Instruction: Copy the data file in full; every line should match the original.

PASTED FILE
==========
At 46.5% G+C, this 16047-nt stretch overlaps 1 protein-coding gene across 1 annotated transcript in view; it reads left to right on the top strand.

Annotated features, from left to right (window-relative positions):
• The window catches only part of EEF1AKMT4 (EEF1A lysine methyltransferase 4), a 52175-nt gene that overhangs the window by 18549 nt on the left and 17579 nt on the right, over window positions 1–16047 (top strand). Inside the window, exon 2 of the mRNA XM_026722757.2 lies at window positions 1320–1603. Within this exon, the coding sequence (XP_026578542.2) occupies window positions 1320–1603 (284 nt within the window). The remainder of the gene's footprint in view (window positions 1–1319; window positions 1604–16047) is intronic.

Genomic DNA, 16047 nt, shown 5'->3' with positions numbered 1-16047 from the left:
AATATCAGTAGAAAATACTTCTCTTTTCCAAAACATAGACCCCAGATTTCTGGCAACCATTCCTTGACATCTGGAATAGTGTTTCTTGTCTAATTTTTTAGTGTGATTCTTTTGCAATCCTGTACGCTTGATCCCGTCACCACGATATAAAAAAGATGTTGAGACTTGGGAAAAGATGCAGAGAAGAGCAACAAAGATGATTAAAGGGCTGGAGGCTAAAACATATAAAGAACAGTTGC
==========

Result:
At 46.5% G+C, this 16047-nt stretch overlaps 1 protein-coding gene across 1 annotated transcript in view; it reads left to right on the top strand.

Annotated features, from left to right (window-relative positions):
• The window catches only part of EEF1AKMT4 (EEF1A lysine methyltransferase 4), a 52175-nt gene that overhangs the window by 18549 nt on the left and 17579 nt on the right, over window positions 1–16047 (top strand). Inside the window, exon 2 of the mRNA XM_026722757.2 lies at window positions 1320–1603. Within this exon, the coding sequence (XP_026578542.2) occupies window positions 1320–1603 (284 nt within the window). The remainder of the gene's footprint in view (window positions 1–1319; window positions 1604–16047) is intronic.

Genomic DNA, 16047 nt, shown 5'->3' with positions numbered 1-16047 from the left:
AATATCAGTAGAAAATACTTCTCTTTTCCAAAACATAGACCCCAGATTTCTGGCAACCATTCCTTGACATCTGGAATAGTGTTTCTTGTCTAATTTTTTAGTGTGATTCTTTTGCAATCCTGTACGCTTGATCCCGTCACCACGATATAAAAAAGATGTTGAGACTTGGGAAAAGATGCAGAGAAGAGCAACAAAGATGATTAAAGGGCTGGAGGCTAAAACATATAAAGAACAGTTGC